Balancing Your Motorcycle Wheels & Tires: Part I
Tire imbalance can cause quite a bit of discomfort to the rider and speed up the wear on bearings, tires, and other parts subject to vibration. Motorcycle tires are generally static balanced only, but they may be spin-balanced at a shop that has a strobe-light balancer and that is far preferable.
To static balance a motorcycle tire, first mount the wheel assembly on a wheel-truing stand. If you don't have access to a stand, loosen the brake adjustment, bearing tension, chain, speedometer cable, or other hindrances so the wheel will turn very freely on its own axle when elevated. Simply counterbalance the heavy spot on the wheel with motorcycle wheel weights (available at your cycle shop) attached to the spokes on the opposite side of the wheel until the wheel will remain at rest wherever it is set. Heavy solder wound around the spoke can be substituted when wheel weights are not available. On a small machine, a wheel out of balance can lower the top speed by 5 to 10 miles per hour (8 - 16 kph). On a large machine, poor wheel balance can contribute to high-speed wobble. In either case it pays to have precisely balanced wheels..
A "true" wheel is one that is perfectly round with the axle in the center and has no radial run-out, lateral run-out or side wobble. As in balancing, wheels can be trued either on or off the bike. They may also be trued with the tire mounted or dismounted.
Only slight corrections (less than 3/8 inch or .95 cm) should be made with the tire mounted. Greater corrections call for tightening some spokes so much that a spoke end may eventually puncture the tube. Also, it is safer to correct only lateral run-out with the tire mounted. Remove the tire if any significant radial run-out is encountered. The best procedure is:
1. Make sure that the axle is tight, that wheelbearing play is minimal, and that all of the spokes are "snug," not loose.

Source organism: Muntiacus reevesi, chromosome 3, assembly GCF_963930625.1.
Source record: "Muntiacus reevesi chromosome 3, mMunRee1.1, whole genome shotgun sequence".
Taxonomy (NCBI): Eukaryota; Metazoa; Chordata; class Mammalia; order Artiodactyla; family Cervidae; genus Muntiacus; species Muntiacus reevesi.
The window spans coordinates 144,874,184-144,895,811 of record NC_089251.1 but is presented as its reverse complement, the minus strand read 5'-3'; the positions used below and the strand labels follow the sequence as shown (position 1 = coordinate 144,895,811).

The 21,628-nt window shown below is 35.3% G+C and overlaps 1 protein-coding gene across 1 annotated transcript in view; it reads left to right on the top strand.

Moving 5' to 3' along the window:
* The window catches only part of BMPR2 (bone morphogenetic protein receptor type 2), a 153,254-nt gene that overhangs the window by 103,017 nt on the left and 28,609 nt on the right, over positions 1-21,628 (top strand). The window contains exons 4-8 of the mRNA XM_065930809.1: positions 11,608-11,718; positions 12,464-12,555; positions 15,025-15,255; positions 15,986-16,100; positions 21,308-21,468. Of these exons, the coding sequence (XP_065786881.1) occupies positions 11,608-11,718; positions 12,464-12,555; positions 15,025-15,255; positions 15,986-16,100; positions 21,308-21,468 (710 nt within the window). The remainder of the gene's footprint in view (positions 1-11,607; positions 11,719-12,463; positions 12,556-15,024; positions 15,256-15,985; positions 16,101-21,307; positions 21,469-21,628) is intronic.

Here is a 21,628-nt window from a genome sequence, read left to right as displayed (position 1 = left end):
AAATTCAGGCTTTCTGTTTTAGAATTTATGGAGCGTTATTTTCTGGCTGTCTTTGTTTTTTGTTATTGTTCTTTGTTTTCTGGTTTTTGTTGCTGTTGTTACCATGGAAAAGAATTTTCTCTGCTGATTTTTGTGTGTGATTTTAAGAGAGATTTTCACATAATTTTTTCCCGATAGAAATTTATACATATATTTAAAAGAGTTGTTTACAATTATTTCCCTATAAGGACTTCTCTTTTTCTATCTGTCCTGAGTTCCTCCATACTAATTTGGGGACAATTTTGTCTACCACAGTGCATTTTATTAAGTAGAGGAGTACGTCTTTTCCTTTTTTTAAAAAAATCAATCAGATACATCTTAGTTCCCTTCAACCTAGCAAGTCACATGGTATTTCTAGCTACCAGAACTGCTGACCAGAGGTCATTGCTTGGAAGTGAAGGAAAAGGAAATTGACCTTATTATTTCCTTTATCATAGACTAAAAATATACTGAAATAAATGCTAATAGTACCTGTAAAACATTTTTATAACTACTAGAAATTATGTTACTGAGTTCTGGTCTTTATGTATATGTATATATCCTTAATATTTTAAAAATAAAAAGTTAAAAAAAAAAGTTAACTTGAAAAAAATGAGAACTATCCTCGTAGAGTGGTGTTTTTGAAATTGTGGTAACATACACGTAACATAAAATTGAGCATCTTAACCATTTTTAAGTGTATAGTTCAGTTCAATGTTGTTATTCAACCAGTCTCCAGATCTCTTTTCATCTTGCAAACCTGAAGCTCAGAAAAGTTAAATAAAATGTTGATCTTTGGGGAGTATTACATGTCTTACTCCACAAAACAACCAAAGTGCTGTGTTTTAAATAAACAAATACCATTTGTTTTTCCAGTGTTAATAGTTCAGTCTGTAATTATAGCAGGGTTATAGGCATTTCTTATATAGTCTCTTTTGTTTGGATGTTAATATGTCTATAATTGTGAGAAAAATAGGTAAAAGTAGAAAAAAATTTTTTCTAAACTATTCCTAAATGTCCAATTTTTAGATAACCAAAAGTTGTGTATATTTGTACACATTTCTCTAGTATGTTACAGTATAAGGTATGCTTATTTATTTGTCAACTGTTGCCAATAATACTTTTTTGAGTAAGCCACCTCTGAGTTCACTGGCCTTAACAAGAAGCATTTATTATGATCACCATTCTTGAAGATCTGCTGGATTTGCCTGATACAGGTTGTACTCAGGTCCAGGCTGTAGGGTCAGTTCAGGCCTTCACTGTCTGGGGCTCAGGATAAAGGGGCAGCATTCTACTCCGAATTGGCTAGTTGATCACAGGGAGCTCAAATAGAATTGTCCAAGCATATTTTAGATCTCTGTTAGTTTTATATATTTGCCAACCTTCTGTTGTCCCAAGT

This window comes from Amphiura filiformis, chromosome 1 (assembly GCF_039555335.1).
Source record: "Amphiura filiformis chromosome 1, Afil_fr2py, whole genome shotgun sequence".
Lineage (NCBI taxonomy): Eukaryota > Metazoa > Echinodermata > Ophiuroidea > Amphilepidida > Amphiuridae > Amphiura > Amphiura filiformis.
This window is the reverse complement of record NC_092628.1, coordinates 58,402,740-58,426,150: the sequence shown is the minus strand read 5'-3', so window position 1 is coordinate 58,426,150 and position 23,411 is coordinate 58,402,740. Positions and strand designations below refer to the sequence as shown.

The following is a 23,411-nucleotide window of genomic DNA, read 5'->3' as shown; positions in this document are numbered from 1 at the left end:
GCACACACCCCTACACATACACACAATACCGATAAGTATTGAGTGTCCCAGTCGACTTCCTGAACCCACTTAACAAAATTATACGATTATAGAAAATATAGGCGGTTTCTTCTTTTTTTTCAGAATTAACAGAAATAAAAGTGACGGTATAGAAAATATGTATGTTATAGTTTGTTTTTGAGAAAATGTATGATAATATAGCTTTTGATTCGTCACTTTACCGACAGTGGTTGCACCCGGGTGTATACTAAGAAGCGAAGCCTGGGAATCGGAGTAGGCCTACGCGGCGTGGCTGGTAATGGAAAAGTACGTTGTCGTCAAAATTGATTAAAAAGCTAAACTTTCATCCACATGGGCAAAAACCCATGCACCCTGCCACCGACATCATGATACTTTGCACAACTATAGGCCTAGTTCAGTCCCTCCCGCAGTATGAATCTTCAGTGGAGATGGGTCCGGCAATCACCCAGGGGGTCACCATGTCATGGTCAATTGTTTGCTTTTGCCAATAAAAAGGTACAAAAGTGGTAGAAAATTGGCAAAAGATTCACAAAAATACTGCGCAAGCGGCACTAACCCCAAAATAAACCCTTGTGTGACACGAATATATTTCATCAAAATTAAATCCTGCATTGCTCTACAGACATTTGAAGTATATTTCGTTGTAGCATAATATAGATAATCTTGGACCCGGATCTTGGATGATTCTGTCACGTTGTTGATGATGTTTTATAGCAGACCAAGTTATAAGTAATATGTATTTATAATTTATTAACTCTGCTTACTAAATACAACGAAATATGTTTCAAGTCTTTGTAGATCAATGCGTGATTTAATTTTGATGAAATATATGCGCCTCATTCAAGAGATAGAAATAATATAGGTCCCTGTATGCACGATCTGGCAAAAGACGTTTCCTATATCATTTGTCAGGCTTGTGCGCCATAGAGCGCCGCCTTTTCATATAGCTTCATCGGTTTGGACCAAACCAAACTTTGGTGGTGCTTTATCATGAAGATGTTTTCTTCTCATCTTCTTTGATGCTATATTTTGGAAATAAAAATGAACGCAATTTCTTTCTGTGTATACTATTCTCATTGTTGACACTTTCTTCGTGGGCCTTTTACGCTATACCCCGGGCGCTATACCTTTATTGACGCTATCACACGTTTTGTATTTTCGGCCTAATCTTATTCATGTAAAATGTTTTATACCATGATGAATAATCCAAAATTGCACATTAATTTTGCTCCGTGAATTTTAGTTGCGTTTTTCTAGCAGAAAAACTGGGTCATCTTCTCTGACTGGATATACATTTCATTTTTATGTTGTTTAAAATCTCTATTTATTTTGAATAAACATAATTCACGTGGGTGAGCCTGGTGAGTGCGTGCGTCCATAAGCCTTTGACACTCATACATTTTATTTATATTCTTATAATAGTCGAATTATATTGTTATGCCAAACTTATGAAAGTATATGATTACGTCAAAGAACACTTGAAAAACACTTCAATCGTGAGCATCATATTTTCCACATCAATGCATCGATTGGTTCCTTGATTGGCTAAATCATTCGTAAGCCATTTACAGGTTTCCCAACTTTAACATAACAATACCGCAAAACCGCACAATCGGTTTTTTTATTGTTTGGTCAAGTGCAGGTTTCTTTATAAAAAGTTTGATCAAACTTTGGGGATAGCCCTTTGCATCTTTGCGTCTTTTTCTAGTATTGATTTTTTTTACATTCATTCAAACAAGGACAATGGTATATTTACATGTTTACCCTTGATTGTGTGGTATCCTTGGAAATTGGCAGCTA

2. Mark the high spots and low spots with chalk. Also try to indicate the extent or range of the entire "warped" area.
Note that all of the spokes are attached to the center of the rim, but some are attached to the right side or left side of the hub. If the rim needs to be pulled to the left, loosen the right spokes and tighten the left ones a like amount. At the "high spot" loosen the spokes on the high side first, loosening more in the center of the high area. Decrease the amount of loosening as you get to the baseline or true part of the wheel so that you are loosening only one-quarter turn at the last spoke. Tighten the spokes leading to the hub on the low side the same amount you loosened the corresponding high-side spokes. Repeat this procedure until all the spokes are tight and the wheel is true.
Remember, however, for a freshly laced wheel or one that has severe radial and lateral run-out the best approach is to mount the wheel on a truing stand.
The first step is to eliminate radial run-out or "out of roundness." Loosen the "short" -side spokes by using the tapering or graduated technique used for lateral run-out. Then tighten the long-side spokes, again tightening more at the extreme high point and gradually reducing the turns as you approach the "base line." Repeat this procedure until the wheel is perfectly round and all the spokes are tight. Now proceed to a lateral truing sequence. Remember to loosen the high side first and tighten the same amount afterwards on the low side.
After the wheel is perfectly trued, grind off all protruding spoke ends flush with the nipple, clean out the metal filings left from grinding, reinstall the rim strip, and remount the tire.
Replacing a Rim
Replacing a rim can be a very simple, easy job if you follow certain steps to organize your approach to the task. Remember that there are both "inside" and "outside" spokes on each side of every wheel and that some wheels even have long and short inside and outside spokes. Spoke patterns vary according to the size and use of the machine: even spoke diameters vary with the size of the bike.
Before beginning the project, obtain any spokes you might need to replace broken ones. A spoke wrench, a screwdriver modified for spoke work, and some masking tape are also handy.
The most reliable method for relacing a wheel is the "tape the spokes trick." Simply tape the spokes together at their various intersections or crossing points. Remove the nipples and lift the rim off. Replace any broken or damaged spokes and retape them in the proper position. Remember where the valve core hole goes and install the new rim the same way.
Another technique especially useful if you're building up a wheel from scratch is to install all of the inside spokes first.
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